Dale Messick created the nationally syndicated “Brenda Starr, Reporter” comic strip in 1940. At the height of its popularity, the strip appeared in over 250 papers.
However, Dale’s name is actually Dalia.
She changed her name to Dale on the advice of “the head of the Chicago Tribune-New York News Syndicate’s secretary” (SmithsonianMag.com). Though she wasn’t the first woman to achieve success in the world of comic strip creators, a bias still existed against women in this male-dominated industry.
A new exhibit at the Library of Congress, “Drawn to Purpose: American Women Illustrators and Cartoonists,” honors Ms. Messick and many other women artists dating from the 19th century to today.
Ms. Messick was born in South Bend, Indiana, studied at Chicago’s Ray Commercial Art School, and worked for a Chicago greeting card company. So let’s take a closer look at a few highlights from this native Midwesterner.
- Dalia Messick was born on April 11, 1906 and died shortly before her 99th birthday on April 5, 2005.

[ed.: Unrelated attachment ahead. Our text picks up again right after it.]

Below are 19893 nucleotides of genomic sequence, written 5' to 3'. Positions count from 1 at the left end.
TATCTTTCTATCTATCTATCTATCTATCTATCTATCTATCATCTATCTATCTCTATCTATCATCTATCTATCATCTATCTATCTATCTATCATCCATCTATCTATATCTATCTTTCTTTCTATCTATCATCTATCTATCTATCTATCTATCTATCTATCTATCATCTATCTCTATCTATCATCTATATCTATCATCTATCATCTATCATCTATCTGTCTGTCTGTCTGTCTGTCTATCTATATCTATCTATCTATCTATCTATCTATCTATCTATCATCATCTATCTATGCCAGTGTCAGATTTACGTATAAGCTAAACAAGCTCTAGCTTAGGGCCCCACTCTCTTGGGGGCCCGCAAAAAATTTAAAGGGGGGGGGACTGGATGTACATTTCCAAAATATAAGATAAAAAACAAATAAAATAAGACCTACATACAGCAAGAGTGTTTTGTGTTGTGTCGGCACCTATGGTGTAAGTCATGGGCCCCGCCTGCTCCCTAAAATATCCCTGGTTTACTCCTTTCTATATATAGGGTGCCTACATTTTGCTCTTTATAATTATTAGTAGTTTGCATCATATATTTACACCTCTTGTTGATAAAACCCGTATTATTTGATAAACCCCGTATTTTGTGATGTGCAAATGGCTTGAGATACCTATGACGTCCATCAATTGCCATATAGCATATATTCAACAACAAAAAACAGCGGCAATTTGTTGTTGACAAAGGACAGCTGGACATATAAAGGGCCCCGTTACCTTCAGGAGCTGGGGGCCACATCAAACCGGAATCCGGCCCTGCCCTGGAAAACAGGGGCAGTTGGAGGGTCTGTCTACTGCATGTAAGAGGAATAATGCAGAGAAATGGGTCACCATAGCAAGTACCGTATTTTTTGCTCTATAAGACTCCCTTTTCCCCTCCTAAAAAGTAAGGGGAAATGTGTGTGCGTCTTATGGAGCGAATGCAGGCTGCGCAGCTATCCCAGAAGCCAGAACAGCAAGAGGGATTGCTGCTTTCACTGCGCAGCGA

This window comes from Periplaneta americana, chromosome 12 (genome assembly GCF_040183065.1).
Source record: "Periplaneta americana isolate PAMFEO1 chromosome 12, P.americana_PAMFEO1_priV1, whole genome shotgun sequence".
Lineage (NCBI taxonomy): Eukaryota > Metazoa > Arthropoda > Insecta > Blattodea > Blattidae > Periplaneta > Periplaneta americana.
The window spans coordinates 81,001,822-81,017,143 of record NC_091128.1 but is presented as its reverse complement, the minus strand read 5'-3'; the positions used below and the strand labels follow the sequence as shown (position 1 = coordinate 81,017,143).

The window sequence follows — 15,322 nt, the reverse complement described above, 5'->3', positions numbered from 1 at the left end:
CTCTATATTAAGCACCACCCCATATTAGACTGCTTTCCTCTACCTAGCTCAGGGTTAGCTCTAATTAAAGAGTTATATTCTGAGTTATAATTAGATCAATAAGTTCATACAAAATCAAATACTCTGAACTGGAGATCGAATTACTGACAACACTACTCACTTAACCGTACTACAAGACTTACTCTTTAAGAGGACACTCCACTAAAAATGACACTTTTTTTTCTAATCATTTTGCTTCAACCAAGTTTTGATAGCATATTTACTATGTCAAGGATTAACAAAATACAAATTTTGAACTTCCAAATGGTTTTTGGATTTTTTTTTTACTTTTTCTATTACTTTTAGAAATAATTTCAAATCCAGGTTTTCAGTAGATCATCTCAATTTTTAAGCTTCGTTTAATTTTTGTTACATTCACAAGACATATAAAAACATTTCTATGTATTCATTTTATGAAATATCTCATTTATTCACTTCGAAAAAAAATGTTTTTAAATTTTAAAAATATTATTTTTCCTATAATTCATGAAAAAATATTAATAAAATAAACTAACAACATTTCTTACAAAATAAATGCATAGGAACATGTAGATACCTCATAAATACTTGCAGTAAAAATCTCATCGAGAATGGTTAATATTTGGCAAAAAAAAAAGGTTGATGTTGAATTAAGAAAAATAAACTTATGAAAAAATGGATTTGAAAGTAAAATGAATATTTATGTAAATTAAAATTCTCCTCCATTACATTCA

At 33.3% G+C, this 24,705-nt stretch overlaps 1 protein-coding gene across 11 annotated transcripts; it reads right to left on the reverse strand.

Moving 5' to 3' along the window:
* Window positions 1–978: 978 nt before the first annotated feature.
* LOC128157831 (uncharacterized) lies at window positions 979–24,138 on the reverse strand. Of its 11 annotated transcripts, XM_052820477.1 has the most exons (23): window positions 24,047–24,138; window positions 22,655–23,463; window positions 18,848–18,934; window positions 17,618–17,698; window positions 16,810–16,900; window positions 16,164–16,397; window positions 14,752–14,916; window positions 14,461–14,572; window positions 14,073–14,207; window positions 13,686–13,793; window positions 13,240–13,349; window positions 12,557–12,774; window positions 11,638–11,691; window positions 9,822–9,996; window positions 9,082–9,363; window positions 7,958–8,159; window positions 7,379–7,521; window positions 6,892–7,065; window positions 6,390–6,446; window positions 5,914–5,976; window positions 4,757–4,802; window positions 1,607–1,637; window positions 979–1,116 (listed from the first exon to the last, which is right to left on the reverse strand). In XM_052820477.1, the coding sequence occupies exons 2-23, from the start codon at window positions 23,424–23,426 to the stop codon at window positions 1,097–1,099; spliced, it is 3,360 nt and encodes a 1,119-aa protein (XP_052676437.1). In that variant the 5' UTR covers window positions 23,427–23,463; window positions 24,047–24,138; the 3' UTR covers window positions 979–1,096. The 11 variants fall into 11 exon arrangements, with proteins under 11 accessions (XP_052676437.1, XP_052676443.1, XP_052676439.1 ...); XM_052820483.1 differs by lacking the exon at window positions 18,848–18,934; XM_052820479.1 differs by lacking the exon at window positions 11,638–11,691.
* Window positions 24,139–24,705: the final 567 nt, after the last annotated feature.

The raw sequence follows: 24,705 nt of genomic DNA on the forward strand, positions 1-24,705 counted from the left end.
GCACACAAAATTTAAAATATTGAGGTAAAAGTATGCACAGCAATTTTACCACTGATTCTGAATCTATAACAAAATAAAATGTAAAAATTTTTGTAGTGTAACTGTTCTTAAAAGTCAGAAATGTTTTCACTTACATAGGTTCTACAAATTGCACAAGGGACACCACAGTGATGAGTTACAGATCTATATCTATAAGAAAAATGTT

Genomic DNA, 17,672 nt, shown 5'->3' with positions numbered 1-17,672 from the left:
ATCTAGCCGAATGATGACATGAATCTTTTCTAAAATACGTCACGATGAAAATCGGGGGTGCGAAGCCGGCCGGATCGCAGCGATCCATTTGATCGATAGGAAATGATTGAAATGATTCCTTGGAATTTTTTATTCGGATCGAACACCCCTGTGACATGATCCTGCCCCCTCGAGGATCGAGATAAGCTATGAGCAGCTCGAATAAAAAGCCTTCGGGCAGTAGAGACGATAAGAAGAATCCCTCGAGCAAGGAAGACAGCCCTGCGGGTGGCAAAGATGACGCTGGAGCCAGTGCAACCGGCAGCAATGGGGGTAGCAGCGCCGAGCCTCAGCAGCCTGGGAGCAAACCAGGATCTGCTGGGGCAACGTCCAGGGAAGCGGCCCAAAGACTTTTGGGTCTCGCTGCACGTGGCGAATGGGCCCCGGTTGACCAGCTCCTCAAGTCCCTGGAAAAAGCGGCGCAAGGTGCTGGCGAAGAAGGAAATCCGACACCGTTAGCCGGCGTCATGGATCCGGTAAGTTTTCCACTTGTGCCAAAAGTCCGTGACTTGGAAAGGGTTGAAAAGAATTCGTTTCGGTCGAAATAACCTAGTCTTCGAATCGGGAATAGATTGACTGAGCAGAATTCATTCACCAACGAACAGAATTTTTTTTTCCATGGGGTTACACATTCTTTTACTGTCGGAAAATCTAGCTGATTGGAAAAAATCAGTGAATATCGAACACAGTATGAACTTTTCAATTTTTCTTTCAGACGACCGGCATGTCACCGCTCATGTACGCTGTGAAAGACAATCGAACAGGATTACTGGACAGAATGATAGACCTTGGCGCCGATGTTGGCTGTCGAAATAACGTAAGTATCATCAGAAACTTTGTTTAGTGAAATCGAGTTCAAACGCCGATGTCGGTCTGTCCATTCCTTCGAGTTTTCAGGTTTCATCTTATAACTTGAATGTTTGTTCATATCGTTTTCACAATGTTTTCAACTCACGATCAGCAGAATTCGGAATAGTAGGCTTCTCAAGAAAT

- Some of Brenda Starr’s fashionable hats were inspired by designs created by Ms. Messick’s mother, a milliner and seamstress.
- The comic strip ran from June 30, 1940 until January 2, 2011.
- Ms. Messick named her daughter Starr.
- Though Brenda Starr’s exploits as a journalist were at times criticized by real journalists, Ms. Messick once said she didn’t want to know anything about the profession as that would hamper her imagination.
- The Brenda Starr comic strip was one of only twenty strips memorialized on a series of U.S. postage stamps (1995).
- Ms. Messick received the Story Comic Book Award (1975) and the Milton Canff Lifettime Achievement Award (1997), both awarded by the National Cartoonists Society.